Digital Frustrations and Triumphs

My smart phone has been making me feel dumb again—which is especially bad because my laptop has been mocking me for a month, ever since I installed an update to my screen reader.  (Beware of JAWS 18, blind friends.)  JAWS has been acting like a sullen teenager, not speaking to me.  And if it deigns to speak, it takes it’s time as if it’s gathering its patience to deal with such a slug.  And then it seems to have decided to test me on every operation I’ve managed for years.  And JAWS seems to have traumatized the entire laptop, causing it to buzz uproariously or, now that I think about it, give me the raspberry periodically.  Truly, I’m just glad it’s winter and the windows aren’t open, or our neighbors with the impressionable, little girls would be scandalized by my language.

And then over the last two days my husband has informed me that the screen on my Smart phone is black.  I try to ignore his sighted arrogance, but can’t help a defensive, “Just my way of keeping you from snooping on my private messages!”

Inwardly I’m thinking, “Not something else to deal with.  How can anyone ever finish a book when all time is spent trouble-shooting her helpful technology?”

But something is niggling in the back of my mind.  I’d heard my guru techie mention some finger tap or gesture to turn off the screen, hadn’t I?  Among the thousands of single finger single taps or double taps, or double finger single or double taps or triple…A middle finger came to mind, and also the grand gesture of a fist to the screen.

In desperation I skimmed through my 47 pages of notes on using the damn thing, doing a word search for screen.  And aha.  A double finger single tap mutes the phone, but a triple finger triple tap turns the screen on or off.  I raced down the two flights of stairs from my office to catch my husband about to leave the house.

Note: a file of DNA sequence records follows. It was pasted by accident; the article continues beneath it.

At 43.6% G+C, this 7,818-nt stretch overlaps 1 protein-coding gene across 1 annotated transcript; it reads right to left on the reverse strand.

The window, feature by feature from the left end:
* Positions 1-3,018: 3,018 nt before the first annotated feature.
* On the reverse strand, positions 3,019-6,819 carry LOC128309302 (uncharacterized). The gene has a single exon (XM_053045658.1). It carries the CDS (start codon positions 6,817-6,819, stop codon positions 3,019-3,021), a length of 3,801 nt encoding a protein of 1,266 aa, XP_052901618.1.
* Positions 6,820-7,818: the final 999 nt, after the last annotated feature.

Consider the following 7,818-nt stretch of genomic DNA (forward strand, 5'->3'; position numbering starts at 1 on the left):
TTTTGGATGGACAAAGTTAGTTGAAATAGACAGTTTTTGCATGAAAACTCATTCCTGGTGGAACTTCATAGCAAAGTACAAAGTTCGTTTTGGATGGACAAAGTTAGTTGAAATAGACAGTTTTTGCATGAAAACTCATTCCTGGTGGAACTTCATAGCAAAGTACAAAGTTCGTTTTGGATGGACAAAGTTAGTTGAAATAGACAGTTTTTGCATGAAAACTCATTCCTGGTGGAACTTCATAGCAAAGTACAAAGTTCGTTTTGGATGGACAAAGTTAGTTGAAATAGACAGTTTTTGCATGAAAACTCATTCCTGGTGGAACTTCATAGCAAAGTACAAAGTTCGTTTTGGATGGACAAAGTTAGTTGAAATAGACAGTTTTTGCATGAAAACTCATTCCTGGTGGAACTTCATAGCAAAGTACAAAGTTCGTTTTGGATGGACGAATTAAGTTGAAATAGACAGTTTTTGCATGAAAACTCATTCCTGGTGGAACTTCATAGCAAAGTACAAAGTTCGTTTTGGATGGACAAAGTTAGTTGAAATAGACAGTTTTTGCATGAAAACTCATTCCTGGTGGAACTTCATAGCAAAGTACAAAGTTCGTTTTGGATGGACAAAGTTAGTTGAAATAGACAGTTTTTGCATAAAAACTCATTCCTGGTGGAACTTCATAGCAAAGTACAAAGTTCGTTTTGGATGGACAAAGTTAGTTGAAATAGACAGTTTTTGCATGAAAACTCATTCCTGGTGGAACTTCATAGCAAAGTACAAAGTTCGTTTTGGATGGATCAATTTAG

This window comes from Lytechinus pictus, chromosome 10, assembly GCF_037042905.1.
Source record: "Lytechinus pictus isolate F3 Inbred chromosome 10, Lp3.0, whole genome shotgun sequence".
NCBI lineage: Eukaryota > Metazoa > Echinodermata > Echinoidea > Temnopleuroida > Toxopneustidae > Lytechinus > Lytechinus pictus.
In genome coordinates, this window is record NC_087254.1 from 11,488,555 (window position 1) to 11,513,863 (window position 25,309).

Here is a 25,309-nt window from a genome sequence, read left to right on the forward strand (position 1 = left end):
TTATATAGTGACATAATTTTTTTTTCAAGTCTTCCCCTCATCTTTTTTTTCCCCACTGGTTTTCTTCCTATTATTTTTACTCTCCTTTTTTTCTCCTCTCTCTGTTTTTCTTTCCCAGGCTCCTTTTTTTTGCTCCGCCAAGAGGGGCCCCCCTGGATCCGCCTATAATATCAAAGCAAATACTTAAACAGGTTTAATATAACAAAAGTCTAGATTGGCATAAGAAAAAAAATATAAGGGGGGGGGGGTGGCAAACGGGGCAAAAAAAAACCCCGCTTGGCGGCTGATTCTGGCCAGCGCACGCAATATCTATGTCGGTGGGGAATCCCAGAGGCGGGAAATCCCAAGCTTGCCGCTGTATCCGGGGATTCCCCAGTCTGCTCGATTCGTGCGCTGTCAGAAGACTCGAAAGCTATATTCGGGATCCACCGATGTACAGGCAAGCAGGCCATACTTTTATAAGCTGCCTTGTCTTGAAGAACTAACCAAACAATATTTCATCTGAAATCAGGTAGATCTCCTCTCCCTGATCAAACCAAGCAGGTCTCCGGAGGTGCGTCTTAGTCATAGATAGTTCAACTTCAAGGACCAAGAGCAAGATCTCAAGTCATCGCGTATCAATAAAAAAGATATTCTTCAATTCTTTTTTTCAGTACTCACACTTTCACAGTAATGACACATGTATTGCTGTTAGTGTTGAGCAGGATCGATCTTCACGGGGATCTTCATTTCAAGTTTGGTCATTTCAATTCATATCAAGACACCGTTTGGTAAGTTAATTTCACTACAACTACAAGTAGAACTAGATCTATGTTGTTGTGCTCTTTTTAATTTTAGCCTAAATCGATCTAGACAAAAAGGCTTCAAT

“Bob, Bob.”

I poised my three fingers and triple tapped, and voila  the screen came back on.  Yay!  Bob cheered; Dave, my dog, leaped.  I shoved my fist into the air, not the screen.  What triumph!  What joy!

What a sad state I’m in, feeling high from a technological problem solved.  Pretty pathetic.  Is this what my life has become?



About Sally Hobart Alexander

Blinded at the age of twenty-six, I left California and elementary school teaching for life in Pittsburgh, Pa. There, I met my husband, got a Masters' degree in social work, had two kids, now 35 and 32, and became a writer. Surprisingly, the writing career led me full-circle to teaching, and I teach in Chatham University's M.F.A. program and lead two writing critique groups. Always, since the age of 26, I have traveled, not in the stereotypic darkness attributed to blindness, but a mist. My blog then, "traveling through the mist" will deal with issues in my culturally different life as a blind writer, teacher, speaker, and human being.
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One Response to Digital Frustrations and Triumphs

  1. I can for sure relate to having digital frustrations and triumphs! Thanks for sharing – hope your laptop starts behaving again:)

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